SAN ANTONIO (Reuters) - Three cases of Listeria linked to tainted Blue Bell ice cream have been found in Texas, U.S. health authorities said on Thursday, with the recently discovered infections related to a strain thought to be a factor in three deaths in Kansas.
The U.S. Centers for Disease Control and Prevention (CDC) said the three people in Texas had been hospitalized for unrelated illnesses and appear to have developed the disease from eating tainted ice cream made at a Blue Bell plant in the Tulsa suburb of Broken Arrow, Oklahoma, it said.
The CDC did not give a location for the Texas patients but said they contracted Listeria between 2011 and 2014 and none died.
While the incidences occurred in the past, health officials first identified a cluster of the strain last month.
Since then, the Blue Bell plant has been temporarily closed and major grocery stores have recalled the product.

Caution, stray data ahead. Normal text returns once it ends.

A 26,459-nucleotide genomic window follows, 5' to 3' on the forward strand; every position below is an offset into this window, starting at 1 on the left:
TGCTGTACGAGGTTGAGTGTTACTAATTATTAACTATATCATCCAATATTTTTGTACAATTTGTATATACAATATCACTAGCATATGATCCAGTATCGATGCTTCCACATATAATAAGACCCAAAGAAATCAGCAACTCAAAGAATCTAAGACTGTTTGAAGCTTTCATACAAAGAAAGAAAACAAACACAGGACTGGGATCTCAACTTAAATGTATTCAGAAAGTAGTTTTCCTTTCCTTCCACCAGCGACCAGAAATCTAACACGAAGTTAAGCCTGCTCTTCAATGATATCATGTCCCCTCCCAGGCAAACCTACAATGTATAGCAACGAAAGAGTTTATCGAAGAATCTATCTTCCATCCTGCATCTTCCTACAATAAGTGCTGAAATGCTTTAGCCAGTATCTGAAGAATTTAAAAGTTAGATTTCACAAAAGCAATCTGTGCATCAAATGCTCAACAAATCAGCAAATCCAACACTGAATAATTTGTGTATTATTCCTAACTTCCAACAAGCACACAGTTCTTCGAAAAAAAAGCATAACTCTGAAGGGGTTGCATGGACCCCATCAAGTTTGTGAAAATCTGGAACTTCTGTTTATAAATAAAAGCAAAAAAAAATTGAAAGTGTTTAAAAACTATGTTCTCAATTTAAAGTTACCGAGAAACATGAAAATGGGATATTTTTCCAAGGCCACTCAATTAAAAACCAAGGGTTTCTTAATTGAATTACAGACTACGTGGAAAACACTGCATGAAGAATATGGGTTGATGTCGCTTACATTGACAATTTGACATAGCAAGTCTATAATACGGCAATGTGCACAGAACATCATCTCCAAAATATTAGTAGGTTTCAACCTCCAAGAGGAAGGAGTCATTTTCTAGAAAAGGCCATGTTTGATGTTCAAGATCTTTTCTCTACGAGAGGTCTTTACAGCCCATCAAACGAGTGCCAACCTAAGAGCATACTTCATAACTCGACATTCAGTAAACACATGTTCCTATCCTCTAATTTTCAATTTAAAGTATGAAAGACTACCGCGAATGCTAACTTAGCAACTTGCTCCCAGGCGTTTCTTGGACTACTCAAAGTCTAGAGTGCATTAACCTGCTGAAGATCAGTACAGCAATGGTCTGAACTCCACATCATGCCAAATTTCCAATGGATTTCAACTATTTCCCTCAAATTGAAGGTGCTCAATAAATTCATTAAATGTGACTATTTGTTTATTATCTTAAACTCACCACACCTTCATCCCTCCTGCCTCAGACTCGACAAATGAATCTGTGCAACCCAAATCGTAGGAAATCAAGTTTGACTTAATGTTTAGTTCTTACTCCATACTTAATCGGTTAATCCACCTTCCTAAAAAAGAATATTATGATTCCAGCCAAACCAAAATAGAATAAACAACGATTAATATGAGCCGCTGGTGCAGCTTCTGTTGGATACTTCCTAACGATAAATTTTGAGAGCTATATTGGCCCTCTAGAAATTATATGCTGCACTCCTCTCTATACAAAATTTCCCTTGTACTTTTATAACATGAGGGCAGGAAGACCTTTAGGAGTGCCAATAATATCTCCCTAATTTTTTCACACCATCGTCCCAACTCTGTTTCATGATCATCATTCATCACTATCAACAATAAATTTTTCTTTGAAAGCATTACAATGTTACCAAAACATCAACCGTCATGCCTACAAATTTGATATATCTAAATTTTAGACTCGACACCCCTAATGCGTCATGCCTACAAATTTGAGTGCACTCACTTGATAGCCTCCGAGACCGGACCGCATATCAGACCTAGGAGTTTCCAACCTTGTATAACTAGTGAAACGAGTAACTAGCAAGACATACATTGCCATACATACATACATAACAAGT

The strain identified in Texas is the same as that confirmed in Kansas, it said.
This brings to eight the number of people who contracted Listeria linked to Blue Bell products. The other five were in a hospital in Wichita, Kansas, and three of those patients died. Officials said Listeriosis was not the cause of their deaths, but it may have been a contributing factor.
According to the CDC, Listeriosis is a serious infection caused by eating food contaminated with the bacterium Listeria. It primarily affects older adults, pregnant women, newborns and those with compromised immune systems. It can lead to death.
Blue Bell has issued three separate recalls of its products, and says it is working closely with federal officials from the CDC and the U.S. Food and Drug Administration to get to the bottom of the Listeriosis outbreak.
Writing by Jon Herskovitz; Editing by Lisa Lambert